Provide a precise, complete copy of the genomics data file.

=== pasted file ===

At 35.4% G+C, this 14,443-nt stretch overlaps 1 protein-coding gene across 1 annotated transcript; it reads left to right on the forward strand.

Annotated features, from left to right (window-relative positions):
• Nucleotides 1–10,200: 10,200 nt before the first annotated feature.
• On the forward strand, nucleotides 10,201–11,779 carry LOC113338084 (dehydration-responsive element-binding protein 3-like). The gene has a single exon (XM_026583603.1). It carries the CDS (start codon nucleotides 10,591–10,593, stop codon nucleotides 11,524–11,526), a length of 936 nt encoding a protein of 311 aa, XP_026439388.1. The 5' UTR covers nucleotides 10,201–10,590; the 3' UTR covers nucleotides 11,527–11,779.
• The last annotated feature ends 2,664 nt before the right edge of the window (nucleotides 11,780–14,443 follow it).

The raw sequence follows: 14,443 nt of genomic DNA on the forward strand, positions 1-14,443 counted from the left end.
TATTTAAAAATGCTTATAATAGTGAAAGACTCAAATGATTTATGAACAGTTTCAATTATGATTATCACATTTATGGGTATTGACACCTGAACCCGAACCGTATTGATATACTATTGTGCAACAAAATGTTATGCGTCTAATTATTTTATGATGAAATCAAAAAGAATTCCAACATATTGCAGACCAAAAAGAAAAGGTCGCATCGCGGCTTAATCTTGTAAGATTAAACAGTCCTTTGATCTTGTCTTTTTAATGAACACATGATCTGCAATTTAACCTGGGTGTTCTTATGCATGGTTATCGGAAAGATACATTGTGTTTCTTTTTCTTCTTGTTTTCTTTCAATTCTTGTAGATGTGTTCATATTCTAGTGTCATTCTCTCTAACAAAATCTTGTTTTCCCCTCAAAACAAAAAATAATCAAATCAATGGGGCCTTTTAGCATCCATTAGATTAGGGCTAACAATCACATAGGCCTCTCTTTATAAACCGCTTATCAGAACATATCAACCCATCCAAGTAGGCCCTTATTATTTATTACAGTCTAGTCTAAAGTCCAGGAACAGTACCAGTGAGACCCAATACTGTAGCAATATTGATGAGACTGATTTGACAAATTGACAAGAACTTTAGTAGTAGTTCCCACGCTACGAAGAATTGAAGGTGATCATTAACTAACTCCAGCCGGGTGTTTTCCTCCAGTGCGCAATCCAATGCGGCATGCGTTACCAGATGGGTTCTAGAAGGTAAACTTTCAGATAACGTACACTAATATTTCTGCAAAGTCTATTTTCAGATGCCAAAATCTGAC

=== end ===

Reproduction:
At 35.4% G+C, this 14,443-nt stretch overlaps 1 protein-coding gene across 1 annotated transcript; it reads left to right on the forward strand.

Annotated features, from left to right (window-relative positions):
• Nucleotides 1–10,200: 10,200 nt before the first annotated feature.
• On the forward strand, nucleotides 10,201–11,779 carry LOC113338084 (dehydration-responsive element-binding protein 3-like). The gene has a single exon (XM_026583603.1). It carries the CDS (start codon nucleotides 10,591–10,593, stop codon nucleotides 11,524–11,526), a length of 936 nt encoding a protein of 311 aa, XP_026439388.1. The 5' UTR covers nucleotides 10,201–10,590; the 3' UTR covers nucleotides 11,527–11,779.
• The last annotated feature ends 2,664 nt before the right edge of the window (nucleotides 11,780–14,443 follow it).

The raw sequence follows: 14,443 nt of genomic DNA on the forward strand, positions 1-14,443 counted from the left end.
TATTTAAAAATGCTTATAATAGTGAAAGACTCAAATGATTTATGAACAGTTTCAATTATGATTATCACATTTATGGGTATTGACACCTGAACCCGAACCGTATTGATATACTATTGTGCAACAAAATGTTATGCGTCTAATTATTTTATGATGAAATCAAAAAGAATTCCAACATATTGCAGACCAAAAAGAAAAGGTCGCATCGCGGCTTAATCTTGTAAGATTAAACAGTCCTTTGATCTTGTCTTTTTAATGAACACATGATCTGCAATTTAACCTGGGTGTTCTTATGCATGGTTATCGGAAAGATACATTGTGTTTCTTTTTCTTCTTGTTTTCTTTCAATTCTTGTAGATGTGTTCATATTCTAGTGTCATTCTCTCTAACAAAATCTTGTTTTCCCCTCAAAACAAAAAATAATCAAATCAATGGGGCCTTTTAGCATCCATTAGATTAGGGCTAACAATCACATAGGCCTCTCTTTATAAACCGCTTATCAGAACATATCAACCCATCCAAGTAGGCCCTTATTATTTATTACAGTCTAGTCTAAAGTCCAGGAACAGTACCAGTGAGACCCAATACTGTAGCAATATTGATGAGACTGATTTGACAAATTGACAAGAACTTTAGTAGTAGTTCCCACGCTACGAAGAATTGAAGGTGATCATTAACTAACTCCAGCCGGGTGTTTTCCTCCAGTGCGCAATCCAATGCGGCATGCGTTACCAGATGGGTTCTAGAAGGTAAACTTTCAGATAACGTACACTAATATTTCTGCAAAGTCTATTTTCAGATGCCAAAATCTGAC